• The Big Chair in Anacostia (Source: Flickr user stgermh. Used via Creative Commons license.)
    Strange But True
     
     
    In one of D.C.'s more creative publicity stunts, an Anacostia furniture store built a giant dining room chair and paid a local model to live on top of it for six weeks in the summer of 1960.
  • Chuck Berry in 1973. (Source: Wikipedia)
    Strange But True
     
     
    As was his custom, Chuck Berry did not bring a backup band to his University of Maryland show in 1973, so he deputized a largely unknown Bruce Springsteen and the E Street Band to play alongside him.
  • (Photo by Flickr user I Like licensed via Creative Commons.)
    Local Tastes
     
     
    Before the days of Half Smokes and Jumbo Slices, D.C.’s collective stomach rumbled for a different delicacy: diamondback terrapin.
  •  Jimi Hendrix performs at the 1968 Miami Pop Festival. (Photo Courtesy of © Ken Davidoff/Authentic Hendrix LLC)
    Music History
     
     
    No film record exists of the legendary guitarist's three performances in the D.C. area in 1967 and 1968, but those shows have become the stuff of local legend.
  • The National Mall
     
     
    The railroad station that stood on the National Mall in 1881 was already maligned by many, but the assassination of President Garfield there didn't help its reputation.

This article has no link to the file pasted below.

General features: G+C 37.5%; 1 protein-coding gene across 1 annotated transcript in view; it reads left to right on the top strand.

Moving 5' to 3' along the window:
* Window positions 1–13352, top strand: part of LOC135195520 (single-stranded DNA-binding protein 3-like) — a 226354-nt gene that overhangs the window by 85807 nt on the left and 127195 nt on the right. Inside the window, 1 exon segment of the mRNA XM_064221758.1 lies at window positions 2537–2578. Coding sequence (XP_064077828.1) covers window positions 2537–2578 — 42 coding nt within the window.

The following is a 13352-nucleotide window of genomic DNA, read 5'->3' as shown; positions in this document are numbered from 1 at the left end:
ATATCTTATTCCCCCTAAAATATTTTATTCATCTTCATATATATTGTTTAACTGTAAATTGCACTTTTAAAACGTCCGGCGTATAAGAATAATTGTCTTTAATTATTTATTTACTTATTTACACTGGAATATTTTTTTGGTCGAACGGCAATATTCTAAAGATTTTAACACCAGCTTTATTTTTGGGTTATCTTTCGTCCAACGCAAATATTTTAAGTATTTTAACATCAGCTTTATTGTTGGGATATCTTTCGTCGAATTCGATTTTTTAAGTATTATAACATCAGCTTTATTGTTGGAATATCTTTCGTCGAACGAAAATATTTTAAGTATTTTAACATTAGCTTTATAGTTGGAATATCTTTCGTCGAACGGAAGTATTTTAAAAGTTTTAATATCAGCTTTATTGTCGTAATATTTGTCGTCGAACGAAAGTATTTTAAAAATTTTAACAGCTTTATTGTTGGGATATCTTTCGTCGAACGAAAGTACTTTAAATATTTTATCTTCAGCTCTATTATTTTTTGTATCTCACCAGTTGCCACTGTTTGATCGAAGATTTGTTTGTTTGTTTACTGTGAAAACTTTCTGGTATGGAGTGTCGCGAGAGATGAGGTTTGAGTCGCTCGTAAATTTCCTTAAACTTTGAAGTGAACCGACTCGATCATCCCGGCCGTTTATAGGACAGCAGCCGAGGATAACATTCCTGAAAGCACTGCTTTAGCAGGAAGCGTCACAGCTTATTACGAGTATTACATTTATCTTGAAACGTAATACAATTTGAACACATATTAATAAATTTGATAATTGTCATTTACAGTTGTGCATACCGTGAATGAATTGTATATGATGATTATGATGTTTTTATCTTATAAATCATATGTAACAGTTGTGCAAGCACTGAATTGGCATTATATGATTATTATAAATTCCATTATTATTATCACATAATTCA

Southern Maryland Dutch Country

Amish horse and buggy on the road in Southern Maryland. (Courtesy of St. Mary's College of Southern Maryland Archives.)

Amish horses and buggies in the Washington, D.C. Metro area? Yep. It's true. Over 200 Amish families live and work in St. Mary’s and Charles counties in Maryland, less than 40 miles from downtown D.C. The settlement, which is centered around the town of Charlotte Hall, dates to 1939 when seven families migrated to the area from Bird-in-Hand, Pennsylvania for the cheap Maryland land(!) and to escape pressure from the Pennsylvania state government.

The Legend of the Bunny Man

Bunny Man Bridge in Clifton, Virginia has haunted local teens for decades. (Photo source: Flickr user Motoboy92)

You’re sixteen years old, caught up in the intoxicating freedom that comes with your new driver’s license, and it’s Halloween night. You and your friends are driving around your small town looking for a quiet place far away from adult supervision. You decide to park on the side of the road near a secluded railway overpass. It’s the perfect place to get “up to something,” as your mother would say: woods creeping up on either side and the complete darkness you can only find on rural roads without streetlamps or nearby houses.

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